clock menu more-arrow no yes

Filed under:

Game 77 Afterwords: Hockey 101 (Points)

New, comments

Nashville hit more iron than a batch of artisan waffle batter, and Jason Spezza made Nashville sad again.

"Heya, hand ovah ya lunch money if ya wanna walk away in one piece, ya stinkin' doofus."
"Heya, hand ovah ya lunch money if ya wanna walk away in one piece, ya stinkin' doofus."
Jerome Miron-USA TODAY Sports

If tonight was a playoff preview, then the playoffs should be a lot of fun.

First, if we're going to give Jordie Benn his just deserts for the SHG last time around, then it's fair to say that the Stars' top defense pair pulled a couple of gems out of their proverbial hats tonight.  John Klingberg put Dallas down early by trying for a stretch pass that was jumped from me to you.  A Ryan Ellis slapshot is a fearsome thing from the blueline, so kudos to Kari for gamely facing the shot.  Good placement, bad giveaway.

(Incidentally, Ryan Ellis was knocked out of the game early with an upper-body injury that had to be the old "getting hit in the head with a shot from a foot away."  Best wishes to Ellis.)

In fact, the Stars lost the special teams battle 0-2 tonight. The Stars' first PK was great until Sceviour and Fiddler got a bit too high in the box, allowing a pass through the slot that Viktor Arvidsson one-timed well enough to beat Kari.  You can't relax in keeping shape on the kill, even with :02 remaining.

But as much as goals like those two sound like daggers in isolation, you are talking about the Dallas Stars.  That means lots of 5v5 scoring, and lots of empty-net goals.  And lately, that means a clutch PK.  More on that in a moment.

I am very okay with an embellishment penalty on Weber for his little inchworm move after he basically whiffed on hitting Faksa and got a lovetap from Roussel. I am very not okay with the lack of the same on James Neal for basically just falling down the moment he felt Benn's hand on the small of his back.  James Neal has been fined $2,000 for diving before, and he's also been known to elicit a rather unpleasant response from officials for his antics.  All I can surmise is that the officials truly didn't want to make a diving call twice in a short period of time, and that they rationalized it as a sort of makeup call for something else (or just thought Benn grabbed him and made a leap of faith, I guess).  In that vein, I will say that Janmark looked to have hooked someone earlier, and that went uncalled; so maybe these things even themselves out.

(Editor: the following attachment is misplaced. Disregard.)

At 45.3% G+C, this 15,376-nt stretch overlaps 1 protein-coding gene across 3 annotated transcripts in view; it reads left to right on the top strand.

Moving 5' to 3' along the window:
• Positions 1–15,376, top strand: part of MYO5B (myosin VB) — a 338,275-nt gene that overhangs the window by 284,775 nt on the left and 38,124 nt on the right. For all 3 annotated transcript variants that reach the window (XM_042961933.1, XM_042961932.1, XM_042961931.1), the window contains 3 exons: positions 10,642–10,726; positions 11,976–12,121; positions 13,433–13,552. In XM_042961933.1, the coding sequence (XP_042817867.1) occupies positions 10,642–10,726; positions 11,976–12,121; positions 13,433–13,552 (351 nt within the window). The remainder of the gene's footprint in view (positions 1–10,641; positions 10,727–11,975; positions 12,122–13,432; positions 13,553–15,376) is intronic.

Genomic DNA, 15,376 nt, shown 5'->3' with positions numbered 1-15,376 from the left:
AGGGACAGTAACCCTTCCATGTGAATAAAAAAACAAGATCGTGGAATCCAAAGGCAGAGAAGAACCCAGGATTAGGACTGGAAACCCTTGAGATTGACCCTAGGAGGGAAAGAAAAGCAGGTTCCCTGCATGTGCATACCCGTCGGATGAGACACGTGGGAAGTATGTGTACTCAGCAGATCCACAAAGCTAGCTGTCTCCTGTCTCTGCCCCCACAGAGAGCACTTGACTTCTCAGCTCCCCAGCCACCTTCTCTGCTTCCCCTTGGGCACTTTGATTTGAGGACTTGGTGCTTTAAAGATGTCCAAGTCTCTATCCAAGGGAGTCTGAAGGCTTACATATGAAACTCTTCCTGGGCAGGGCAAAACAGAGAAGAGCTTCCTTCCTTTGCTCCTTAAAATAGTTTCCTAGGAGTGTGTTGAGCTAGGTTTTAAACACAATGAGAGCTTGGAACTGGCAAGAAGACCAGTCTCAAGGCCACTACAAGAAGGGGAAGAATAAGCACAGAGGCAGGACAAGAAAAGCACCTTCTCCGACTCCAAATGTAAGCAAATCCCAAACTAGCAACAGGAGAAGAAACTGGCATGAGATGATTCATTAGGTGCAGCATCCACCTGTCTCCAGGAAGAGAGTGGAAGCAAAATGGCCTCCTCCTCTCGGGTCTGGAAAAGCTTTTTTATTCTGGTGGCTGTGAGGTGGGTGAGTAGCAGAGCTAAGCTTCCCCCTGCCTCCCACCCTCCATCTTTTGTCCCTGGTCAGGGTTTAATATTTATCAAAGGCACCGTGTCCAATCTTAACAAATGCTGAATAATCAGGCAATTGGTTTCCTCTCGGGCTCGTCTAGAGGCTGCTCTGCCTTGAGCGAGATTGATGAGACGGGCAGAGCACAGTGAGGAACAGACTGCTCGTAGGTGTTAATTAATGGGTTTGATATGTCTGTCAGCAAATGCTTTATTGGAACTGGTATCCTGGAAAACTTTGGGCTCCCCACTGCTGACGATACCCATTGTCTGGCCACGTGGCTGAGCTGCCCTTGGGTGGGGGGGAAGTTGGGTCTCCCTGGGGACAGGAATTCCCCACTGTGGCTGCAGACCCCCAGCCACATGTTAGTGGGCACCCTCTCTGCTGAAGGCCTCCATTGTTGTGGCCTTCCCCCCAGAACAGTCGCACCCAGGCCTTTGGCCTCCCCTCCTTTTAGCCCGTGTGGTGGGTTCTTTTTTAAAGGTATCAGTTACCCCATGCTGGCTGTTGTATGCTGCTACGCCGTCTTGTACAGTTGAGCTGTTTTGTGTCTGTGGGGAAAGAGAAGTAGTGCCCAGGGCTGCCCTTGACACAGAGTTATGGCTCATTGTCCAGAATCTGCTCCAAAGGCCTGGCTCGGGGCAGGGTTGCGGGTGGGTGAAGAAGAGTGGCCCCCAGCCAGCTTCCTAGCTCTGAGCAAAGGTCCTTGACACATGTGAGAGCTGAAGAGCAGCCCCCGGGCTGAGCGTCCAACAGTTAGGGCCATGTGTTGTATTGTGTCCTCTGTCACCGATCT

And speaking of no excuses, the Stars' PK bowed up on the resulting 4-on-3, and it was quite a vigorous bit of bend-without-breaking by Kari Lehtonen and friends.  The cacophony of "Ref, you suck!" chants from the crowd lent a certain weight to the proceedings as well.  The Stars' PK has gone from "it is bad" to "it is not bad at all!" in a pretty short span of time.  If that trend continues starting in game 83, things are looking up indeed.  Colton Sceviour and Radek Faksa have been not insignificant parts of that improvement, from what I've seen, but let's go ahead and give the whole crew an Attaboy, eh?

All told, Dallas got what they needed when they needed it tonight.  Kari out-goalied Pekka Rinne (with the aid of half a dozen posts and his stick shaft), and Jamie Benn and Jason Spezza out-fancied Mike Fisher on their respective high-quality chances.  That's how you win these sorts of games. It's called the art of learning how to bend without breaking, which is the opposite of the art of Roman Josi's hockey stick collection tonight.